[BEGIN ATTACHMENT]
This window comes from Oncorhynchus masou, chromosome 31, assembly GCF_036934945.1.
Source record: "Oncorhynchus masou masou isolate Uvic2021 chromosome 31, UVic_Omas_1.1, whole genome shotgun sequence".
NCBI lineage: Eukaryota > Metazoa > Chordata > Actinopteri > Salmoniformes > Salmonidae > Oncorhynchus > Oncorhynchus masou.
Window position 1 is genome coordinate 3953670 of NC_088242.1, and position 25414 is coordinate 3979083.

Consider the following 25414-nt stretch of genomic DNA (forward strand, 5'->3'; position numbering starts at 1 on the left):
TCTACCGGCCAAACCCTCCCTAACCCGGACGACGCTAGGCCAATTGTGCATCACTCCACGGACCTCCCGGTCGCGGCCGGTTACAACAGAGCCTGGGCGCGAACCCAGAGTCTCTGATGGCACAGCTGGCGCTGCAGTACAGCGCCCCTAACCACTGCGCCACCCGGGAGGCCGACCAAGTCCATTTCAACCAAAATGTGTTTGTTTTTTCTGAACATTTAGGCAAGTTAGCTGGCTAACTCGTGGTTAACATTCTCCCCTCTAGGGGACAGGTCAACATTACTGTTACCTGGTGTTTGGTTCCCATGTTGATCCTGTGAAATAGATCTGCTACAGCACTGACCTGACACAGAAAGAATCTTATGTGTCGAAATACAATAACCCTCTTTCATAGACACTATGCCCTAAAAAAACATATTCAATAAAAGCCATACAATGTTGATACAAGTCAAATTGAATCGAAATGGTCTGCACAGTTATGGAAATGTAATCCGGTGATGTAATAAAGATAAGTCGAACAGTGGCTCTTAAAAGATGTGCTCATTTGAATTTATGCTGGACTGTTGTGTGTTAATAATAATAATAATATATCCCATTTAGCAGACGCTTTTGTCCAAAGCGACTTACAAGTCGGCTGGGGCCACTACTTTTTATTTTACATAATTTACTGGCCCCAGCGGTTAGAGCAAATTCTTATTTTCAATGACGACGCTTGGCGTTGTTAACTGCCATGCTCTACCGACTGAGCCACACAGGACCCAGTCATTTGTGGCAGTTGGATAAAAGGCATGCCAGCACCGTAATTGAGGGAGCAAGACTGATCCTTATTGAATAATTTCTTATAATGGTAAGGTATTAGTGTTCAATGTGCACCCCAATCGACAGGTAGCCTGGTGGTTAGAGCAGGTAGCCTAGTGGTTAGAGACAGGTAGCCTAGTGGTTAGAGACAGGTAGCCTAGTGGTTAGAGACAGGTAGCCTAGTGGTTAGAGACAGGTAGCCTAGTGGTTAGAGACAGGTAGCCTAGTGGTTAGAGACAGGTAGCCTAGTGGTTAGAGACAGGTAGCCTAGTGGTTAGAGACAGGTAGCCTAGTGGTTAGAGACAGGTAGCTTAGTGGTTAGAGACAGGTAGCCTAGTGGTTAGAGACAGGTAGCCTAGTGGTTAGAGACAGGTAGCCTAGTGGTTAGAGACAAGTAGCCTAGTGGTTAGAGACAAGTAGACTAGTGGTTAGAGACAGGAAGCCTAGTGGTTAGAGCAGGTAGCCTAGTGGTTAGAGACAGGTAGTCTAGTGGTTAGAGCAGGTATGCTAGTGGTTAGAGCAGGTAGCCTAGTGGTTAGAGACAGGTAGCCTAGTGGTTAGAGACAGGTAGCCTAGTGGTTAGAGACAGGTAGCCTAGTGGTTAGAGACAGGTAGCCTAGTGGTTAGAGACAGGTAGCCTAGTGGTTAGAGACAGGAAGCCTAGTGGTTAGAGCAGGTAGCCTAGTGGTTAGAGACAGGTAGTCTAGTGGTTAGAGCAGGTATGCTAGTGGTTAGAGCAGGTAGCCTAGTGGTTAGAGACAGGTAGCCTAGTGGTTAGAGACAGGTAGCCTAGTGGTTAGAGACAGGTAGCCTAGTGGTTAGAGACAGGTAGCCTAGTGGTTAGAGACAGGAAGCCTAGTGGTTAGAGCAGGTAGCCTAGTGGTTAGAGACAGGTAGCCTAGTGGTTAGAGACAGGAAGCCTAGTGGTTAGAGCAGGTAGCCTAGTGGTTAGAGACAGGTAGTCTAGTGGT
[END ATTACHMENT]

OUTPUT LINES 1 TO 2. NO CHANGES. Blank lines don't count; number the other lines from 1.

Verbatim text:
This window comes from Oncorhynchus masou, chromosome 31, assembly GCF_036934945.1.
Source record: "Oncorhynchus masou masou isolate Uvic2021 chromosome 31, UVic_Omas_1.1, whole genome shotgun sequence".